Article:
He’s someone who’s got momentum after today, having just won the Gotham Award and a bunch of critics’ prizes. Let’s talk about some of the other movies that are ahead of the pack. Where is Spotlight in all of this? Spotlight is a very popular movie because right now in the world there’s so much turmoil, there’s so many evil forces at work, that Spotlight is a movie that says, ‘Here’s the enemy, it’s the priests abusing children and we found that enemy and we did good investigative journalism and the story has a happy ending.’ That’s very satisfying to moviegoers right now, the idea of a clear villain, a villain punished in an old school manner. And it’s a nice procedural film.
“Smash of the Titans.” Photography by Mario Sorrenti, styled by Edward Enninful; W magazine June 2012.[/caption]
I don’t hear you too enthused… I’m not too enthusiastic about it, but it’s a solid movie. It might have the momentum to carry it through to the Oscars because it doesn’t have any particular constituencies. It’s a little bit like Blood Type O as a movie. Everybody can use it as a donor. It’s a very friendly film to vote for. Whereas Mad Max is violent and extreme and like a a comic book but brave and completely original. Spotlight is like a really good television drama of the week, but it’s got the right values. Spotlight is like a good meal, Mad Max is like you’ve had too many drinks. And Carol is a very good film, but is also more divisive than Spotlight. And I have my problems with Room.
Which gets us to the snubs… They didn’t nominate Jacob [Tremblay]! To me, he’s phenomenal. And they can add a sixth nominee. There’s no rule with the Golden Globes. They have no rules. And I think it’s possible Charlotte Rampling [not nominated for the drama 45 Years] could get in at the Oscars. But I’d also have to say that this year, thankfully, has been a very strong year for women. There’s also the controversy over Rooney Mara [for Carol], because Rooney will probably be considered a supporting actress for the Oscars as opposed to a best actress. She herself feels she should be in the best actress because her part is very large but I have a feeling the Oscars will put her in supporting. The Weinstein Company was pushing Rooney to be in supporting but people [Academy Award voters] can decide she doesn’t belong in that category. That may have hurt Jacob Tremblay. They’ve been putting him for supporting actor when in fact he’s in the movie more than Brie Larson. I’m sure for the Oscars, for instance, they’re going to try put Steve Carell and Christian Bale, or one of them, for supporting but at the Globes they felt they were best actor roles. Christian Bale only worked nine days on The Big Short, his part is definitely of an ensemble and you could easily see it in as a supporting role. He’s brilliant in it. It’s again one of my favorites. I love that movie.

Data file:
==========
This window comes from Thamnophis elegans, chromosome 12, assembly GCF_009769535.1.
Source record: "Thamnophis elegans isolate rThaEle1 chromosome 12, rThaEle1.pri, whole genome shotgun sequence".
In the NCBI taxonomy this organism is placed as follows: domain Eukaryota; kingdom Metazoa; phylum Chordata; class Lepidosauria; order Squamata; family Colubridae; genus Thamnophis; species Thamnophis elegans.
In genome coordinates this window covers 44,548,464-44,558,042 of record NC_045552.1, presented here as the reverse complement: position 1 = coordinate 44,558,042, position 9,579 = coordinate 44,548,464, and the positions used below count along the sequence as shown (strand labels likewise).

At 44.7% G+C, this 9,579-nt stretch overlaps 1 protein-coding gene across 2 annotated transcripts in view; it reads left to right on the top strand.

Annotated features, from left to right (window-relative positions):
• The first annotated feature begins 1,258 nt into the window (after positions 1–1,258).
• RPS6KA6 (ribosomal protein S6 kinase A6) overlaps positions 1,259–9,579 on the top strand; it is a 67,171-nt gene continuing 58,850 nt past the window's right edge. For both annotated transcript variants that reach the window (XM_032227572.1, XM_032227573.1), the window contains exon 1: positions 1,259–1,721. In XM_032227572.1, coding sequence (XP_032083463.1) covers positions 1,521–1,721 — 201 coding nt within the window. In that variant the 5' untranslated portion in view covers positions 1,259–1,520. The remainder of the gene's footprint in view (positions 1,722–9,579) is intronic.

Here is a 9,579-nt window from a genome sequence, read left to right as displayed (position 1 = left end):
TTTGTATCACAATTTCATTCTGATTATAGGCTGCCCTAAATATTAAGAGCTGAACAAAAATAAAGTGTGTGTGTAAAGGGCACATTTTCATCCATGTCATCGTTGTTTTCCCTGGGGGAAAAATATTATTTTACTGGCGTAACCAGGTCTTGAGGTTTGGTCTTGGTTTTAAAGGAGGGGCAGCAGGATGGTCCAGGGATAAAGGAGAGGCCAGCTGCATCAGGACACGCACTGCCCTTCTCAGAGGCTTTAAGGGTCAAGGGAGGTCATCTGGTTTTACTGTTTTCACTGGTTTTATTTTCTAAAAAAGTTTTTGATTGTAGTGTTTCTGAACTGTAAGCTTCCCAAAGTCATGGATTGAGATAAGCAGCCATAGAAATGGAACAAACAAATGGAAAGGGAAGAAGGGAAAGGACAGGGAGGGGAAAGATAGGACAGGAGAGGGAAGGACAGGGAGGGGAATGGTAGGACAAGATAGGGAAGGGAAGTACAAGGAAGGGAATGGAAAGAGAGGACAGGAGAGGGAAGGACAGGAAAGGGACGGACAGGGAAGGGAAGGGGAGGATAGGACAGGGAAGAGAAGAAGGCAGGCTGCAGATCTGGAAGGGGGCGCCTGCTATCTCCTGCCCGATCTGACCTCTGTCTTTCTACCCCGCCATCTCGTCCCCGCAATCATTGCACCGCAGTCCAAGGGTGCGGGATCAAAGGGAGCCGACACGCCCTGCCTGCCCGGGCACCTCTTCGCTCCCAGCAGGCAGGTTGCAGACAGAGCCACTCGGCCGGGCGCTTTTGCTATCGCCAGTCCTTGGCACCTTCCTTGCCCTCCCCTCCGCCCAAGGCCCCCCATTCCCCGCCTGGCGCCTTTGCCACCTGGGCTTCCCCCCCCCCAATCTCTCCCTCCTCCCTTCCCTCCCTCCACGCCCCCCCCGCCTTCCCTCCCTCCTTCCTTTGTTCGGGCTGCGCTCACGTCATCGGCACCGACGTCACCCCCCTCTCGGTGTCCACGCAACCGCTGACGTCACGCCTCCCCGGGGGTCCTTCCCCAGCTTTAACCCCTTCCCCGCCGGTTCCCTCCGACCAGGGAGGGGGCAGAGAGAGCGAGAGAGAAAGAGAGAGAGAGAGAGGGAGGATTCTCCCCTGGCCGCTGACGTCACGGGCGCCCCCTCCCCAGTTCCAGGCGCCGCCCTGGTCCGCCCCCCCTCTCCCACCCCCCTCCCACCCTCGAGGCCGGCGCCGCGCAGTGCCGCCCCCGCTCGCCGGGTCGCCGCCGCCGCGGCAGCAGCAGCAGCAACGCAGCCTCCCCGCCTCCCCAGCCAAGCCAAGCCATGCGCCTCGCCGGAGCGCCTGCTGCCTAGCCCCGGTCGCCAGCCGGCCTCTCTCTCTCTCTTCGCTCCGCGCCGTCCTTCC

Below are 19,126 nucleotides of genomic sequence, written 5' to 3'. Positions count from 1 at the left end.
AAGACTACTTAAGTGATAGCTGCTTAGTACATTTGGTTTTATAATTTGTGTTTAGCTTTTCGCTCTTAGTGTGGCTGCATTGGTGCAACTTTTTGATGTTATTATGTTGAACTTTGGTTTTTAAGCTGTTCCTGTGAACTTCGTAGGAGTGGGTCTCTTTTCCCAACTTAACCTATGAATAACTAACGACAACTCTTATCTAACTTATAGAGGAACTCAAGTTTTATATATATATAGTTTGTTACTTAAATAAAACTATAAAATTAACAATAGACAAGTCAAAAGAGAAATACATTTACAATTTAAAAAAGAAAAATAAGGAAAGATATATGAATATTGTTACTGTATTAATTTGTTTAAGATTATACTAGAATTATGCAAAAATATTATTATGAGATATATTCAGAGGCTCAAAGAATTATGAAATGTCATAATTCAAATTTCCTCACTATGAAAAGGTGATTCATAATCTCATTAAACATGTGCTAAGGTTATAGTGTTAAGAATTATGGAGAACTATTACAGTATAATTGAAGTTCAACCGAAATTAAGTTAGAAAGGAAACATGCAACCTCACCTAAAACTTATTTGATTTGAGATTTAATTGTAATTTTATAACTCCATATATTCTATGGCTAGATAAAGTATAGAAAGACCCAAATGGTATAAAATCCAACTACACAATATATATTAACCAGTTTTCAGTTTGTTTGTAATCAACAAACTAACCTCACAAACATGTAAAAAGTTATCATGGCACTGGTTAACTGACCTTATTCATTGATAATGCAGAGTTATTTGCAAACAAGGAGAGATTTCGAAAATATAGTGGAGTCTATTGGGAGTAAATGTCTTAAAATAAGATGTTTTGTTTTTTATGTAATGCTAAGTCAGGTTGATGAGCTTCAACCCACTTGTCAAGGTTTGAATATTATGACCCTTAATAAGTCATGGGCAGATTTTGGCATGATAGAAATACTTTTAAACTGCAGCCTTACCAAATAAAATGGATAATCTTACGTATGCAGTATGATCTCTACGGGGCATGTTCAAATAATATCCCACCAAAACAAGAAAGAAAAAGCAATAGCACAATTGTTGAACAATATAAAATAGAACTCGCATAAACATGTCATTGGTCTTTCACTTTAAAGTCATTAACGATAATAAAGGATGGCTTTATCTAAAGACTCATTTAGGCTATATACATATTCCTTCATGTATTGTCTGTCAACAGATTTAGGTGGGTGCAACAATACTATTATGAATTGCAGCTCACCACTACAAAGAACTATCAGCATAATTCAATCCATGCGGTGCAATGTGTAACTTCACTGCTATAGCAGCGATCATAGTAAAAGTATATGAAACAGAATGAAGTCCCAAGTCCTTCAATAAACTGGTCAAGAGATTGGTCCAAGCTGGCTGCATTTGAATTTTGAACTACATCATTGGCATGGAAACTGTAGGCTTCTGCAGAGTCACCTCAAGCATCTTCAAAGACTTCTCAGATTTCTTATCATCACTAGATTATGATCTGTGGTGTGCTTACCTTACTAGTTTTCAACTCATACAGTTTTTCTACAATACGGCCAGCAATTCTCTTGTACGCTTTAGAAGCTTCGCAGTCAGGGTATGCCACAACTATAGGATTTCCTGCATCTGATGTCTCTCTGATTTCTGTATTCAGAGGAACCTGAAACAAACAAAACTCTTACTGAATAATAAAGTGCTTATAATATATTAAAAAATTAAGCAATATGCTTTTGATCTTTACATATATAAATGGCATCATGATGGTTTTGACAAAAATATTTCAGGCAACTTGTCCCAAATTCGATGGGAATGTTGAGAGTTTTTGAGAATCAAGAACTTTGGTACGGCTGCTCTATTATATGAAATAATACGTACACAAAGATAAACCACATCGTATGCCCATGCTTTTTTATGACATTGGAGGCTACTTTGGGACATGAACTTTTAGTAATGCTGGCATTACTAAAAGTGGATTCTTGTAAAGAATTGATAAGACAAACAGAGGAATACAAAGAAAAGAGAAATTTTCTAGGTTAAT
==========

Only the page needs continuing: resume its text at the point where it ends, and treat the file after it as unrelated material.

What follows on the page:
Clearly. It takes chance, it’s innovative and, unlike Spotlight, the enemy is not as clear. Spotlight to me is a little bit too clean. But as I wrote in my opening essay for the February issue, Hollywood was looking for happy endings. In The Martian, the book, for instance, he does not come back to earth, but in the movie he does. Mad Max for all the war and mayhem has a happy ending. And Room has what you’d call a happy ending. The Big Short is the most complex of any of these films in the times we’re living in and that makes it very, very interesting.